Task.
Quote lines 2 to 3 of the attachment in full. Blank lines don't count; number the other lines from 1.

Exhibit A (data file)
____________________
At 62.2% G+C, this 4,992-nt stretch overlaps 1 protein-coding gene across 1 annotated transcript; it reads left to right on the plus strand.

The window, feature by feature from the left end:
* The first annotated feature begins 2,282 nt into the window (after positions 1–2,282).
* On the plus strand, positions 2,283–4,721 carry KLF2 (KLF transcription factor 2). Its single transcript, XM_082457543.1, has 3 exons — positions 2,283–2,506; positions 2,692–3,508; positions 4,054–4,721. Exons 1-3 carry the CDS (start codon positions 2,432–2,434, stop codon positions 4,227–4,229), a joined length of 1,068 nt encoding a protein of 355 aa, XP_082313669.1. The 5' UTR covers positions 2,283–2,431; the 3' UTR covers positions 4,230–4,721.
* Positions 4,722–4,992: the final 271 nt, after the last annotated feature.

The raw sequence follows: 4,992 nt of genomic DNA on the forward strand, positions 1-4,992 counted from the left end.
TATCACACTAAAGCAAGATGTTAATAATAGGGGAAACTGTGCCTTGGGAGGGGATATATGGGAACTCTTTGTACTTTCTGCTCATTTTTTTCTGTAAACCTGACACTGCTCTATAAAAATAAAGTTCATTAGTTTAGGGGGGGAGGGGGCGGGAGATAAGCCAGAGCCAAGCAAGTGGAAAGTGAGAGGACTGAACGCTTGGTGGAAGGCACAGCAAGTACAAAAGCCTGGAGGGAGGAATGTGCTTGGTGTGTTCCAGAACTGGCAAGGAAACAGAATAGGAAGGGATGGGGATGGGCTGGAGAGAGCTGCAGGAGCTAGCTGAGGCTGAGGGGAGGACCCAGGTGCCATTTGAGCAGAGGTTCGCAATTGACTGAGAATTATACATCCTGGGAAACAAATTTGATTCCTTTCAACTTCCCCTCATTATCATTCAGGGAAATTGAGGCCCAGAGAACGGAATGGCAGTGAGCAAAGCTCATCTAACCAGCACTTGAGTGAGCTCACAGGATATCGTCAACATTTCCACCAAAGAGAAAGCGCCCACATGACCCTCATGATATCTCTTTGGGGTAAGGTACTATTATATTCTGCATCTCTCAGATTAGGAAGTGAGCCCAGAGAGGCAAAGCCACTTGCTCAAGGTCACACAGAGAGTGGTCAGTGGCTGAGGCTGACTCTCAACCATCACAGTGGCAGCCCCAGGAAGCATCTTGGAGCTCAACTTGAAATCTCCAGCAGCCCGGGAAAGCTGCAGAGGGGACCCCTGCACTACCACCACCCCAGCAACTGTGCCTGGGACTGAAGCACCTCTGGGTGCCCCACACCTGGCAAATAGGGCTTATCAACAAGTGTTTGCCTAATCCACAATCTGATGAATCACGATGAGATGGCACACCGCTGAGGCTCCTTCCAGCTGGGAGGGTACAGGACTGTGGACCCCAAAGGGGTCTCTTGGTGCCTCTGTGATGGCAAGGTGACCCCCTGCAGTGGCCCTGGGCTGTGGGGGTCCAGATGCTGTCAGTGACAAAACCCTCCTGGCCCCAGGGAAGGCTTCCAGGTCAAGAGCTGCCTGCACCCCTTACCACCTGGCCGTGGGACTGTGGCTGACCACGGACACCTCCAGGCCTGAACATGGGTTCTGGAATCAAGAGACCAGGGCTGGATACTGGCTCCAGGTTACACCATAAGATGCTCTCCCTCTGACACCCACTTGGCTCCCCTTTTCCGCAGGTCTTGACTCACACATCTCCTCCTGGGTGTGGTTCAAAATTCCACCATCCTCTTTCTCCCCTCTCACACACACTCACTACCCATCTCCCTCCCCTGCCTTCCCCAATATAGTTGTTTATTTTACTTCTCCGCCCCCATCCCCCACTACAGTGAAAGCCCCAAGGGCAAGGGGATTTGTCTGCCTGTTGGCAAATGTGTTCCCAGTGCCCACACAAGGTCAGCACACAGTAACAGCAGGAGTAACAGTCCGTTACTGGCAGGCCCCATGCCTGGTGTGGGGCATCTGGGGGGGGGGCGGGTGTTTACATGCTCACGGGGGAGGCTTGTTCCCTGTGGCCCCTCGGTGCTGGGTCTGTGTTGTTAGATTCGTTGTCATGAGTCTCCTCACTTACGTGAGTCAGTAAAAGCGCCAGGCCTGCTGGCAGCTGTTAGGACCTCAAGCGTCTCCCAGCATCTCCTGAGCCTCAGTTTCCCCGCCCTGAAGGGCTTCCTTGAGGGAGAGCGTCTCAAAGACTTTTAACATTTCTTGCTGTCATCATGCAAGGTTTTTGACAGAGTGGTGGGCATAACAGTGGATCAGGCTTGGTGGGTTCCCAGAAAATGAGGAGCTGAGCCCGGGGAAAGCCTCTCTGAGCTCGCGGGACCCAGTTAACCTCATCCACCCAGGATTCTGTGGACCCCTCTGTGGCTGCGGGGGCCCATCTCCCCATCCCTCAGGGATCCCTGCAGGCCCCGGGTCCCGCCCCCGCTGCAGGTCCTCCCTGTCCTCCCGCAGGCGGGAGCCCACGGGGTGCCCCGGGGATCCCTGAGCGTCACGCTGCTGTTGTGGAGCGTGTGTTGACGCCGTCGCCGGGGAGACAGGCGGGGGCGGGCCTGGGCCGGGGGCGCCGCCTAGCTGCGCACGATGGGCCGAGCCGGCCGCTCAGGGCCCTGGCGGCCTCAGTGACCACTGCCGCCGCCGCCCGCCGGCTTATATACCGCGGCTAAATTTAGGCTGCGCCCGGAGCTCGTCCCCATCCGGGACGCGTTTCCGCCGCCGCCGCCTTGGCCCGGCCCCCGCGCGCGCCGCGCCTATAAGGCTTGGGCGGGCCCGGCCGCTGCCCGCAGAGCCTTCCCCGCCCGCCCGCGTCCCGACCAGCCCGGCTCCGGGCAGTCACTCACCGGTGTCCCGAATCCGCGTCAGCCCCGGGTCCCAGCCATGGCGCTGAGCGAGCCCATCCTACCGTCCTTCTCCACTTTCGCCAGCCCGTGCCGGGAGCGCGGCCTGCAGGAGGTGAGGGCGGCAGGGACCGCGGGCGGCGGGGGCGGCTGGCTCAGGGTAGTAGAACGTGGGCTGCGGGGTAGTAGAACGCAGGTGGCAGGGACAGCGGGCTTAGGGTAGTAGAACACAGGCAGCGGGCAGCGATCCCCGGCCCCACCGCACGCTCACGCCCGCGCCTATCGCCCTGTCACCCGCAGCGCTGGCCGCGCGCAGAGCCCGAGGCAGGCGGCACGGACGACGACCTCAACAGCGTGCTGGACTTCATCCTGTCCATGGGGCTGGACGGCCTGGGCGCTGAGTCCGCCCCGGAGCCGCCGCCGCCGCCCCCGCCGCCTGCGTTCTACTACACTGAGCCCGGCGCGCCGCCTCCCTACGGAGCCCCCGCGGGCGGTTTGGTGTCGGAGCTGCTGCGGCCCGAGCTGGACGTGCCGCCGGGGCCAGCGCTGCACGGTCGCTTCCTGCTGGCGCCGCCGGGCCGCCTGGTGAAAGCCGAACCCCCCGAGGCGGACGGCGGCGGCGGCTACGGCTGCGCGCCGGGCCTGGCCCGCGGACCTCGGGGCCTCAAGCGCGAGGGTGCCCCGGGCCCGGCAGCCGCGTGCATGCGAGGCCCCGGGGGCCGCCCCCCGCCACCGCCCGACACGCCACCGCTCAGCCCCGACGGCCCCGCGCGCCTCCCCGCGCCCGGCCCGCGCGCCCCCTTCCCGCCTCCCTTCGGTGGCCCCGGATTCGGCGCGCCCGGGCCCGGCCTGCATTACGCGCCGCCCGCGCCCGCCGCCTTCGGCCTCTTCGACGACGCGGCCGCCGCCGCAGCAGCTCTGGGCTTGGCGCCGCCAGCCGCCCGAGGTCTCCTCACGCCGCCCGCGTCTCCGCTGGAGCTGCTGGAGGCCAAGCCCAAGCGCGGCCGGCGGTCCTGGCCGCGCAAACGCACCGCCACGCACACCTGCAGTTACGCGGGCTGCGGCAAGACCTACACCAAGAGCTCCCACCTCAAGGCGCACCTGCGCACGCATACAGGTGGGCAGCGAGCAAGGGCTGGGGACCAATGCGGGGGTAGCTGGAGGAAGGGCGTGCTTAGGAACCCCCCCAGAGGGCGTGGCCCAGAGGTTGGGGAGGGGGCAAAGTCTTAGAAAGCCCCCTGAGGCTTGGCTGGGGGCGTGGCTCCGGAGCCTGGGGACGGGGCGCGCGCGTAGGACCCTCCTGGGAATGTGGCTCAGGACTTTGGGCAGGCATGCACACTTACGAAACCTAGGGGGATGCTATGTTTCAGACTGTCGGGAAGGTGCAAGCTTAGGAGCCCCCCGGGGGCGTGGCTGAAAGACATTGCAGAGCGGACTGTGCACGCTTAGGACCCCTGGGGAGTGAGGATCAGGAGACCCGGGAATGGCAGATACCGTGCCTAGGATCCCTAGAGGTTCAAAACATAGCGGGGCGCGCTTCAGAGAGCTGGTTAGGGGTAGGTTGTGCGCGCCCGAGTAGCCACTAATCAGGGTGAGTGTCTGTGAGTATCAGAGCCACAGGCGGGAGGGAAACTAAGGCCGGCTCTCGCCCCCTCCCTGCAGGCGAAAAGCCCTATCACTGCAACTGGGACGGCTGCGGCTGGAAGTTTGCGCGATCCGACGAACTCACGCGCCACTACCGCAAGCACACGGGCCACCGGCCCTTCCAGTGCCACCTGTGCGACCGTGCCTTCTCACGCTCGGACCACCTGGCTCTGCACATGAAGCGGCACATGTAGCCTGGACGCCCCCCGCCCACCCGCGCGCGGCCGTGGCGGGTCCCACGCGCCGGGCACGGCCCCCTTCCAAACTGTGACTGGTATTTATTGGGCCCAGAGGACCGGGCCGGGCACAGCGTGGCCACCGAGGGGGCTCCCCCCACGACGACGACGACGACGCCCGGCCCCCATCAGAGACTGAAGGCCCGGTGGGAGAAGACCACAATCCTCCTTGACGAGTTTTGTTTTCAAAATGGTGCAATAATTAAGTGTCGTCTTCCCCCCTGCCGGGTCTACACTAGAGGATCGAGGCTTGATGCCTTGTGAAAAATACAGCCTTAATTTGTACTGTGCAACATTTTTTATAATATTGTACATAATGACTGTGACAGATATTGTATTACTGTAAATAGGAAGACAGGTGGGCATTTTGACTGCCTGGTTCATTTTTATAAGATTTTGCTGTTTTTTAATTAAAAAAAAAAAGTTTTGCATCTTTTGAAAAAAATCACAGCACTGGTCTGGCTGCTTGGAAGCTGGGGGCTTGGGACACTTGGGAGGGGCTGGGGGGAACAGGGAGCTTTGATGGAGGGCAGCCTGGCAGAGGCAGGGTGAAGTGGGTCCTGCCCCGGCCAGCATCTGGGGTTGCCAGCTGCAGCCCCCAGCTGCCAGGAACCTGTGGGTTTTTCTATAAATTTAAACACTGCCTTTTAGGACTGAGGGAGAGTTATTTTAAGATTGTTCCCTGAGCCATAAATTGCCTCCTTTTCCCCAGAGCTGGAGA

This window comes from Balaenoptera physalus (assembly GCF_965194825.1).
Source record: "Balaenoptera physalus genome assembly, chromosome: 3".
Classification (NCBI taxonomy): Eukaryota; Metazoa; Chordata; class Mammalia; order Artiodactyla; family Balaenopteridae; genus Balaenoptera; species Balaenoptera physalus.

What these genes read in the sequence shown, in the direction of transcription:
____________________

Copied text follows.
The window, feature by feature from the left end:
* The first annotated feature begins 2,282 nt into the window (after positions 1–2,282).